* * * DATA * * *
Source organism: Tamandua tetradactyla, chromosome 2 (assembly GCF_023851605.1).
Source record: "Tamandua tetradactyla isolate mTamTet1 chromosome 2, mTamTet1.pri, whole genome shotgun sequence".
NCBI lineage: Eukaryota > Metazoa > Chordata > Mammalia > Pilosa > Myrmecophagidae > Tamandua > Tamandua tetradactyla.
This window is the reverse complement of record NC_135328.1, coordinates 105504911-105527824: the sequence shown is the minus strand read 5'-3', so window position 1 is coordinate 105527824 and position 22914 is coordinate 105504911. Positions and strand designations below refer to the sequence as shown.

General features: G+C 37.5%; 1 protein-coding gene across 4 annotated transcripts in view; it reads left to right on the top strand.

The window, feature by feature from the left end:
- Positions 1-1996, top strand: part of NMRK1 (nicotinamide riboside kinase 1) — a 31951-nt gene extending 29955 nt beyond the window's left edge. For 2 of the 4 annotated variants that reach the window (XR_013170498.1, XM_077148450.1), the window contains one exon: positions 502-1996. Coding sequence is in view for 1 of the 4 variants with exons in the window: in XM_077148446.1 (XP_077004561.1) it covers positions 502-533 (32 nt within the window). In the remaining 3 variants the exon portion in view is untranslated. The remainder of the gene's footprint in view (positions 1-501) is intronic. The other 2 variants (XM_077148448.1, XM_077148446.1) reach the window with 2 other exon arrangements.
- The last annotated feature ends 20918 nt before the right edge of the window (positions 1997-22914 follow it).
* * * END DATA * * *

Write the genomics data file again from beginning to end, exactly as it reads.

Source organism: Tamandua tetradactyla, chromosome 2 (assembly GCF_023851605.1).
Source record: "Tamandua tetradactyla isolate mTamTet1 chromosome 2, mTamTet1.pri, whole genome shotgun sequence".
NCBI lineage: Eukaryota > Metazoa > Chordata > Mammalia > Pilosa > Myrmecophagidae > Tamandua > Tamandua tetradactyla.
This window is the reverse complement of record NC_135328.1, coordinates 105504911-105527824: the sequence shown is the minus strand read 5'-3', so window position 1 is coordinate 105527824 and position 22914 is coordinate 105504911. Positions and strand designations below refer to the sequence as shown.

General features: G+C 37.5%; 1 protein-coding gene across 4 annotated transcripts in view; it reads left to right on the top strand.

The window, feature by feature from the left end:
- Positions 1-1996, top strand: part of NMRK1 (nicotinamide riboside kinase 1) — a 31951-nt gene extending 29955 nt beyond the window's left edge. For 2 of the 4 annotated variants that reach the window (XR_013170498.1, XM_077148450.1), the window contains one exon: positions 502-1996. Coding sequence is in view for 1 of the 4 variants with exons in the window: in XM_077148446.1 (XP_077004561.1) it covers positions 502-533 (32 nt within the window). In the remaining 3 variants the exon portion in view is untranslated. The remainder of the gene's footprint in view (positions 1-501) is intronic. The other 2 variants (XM_077148448.1, XM_077148446.1) reach the window with 2 other exon arrangements.
- The last annotated feature ends 20918 nt before the right edge of the window (positions 1997-22914 follow it).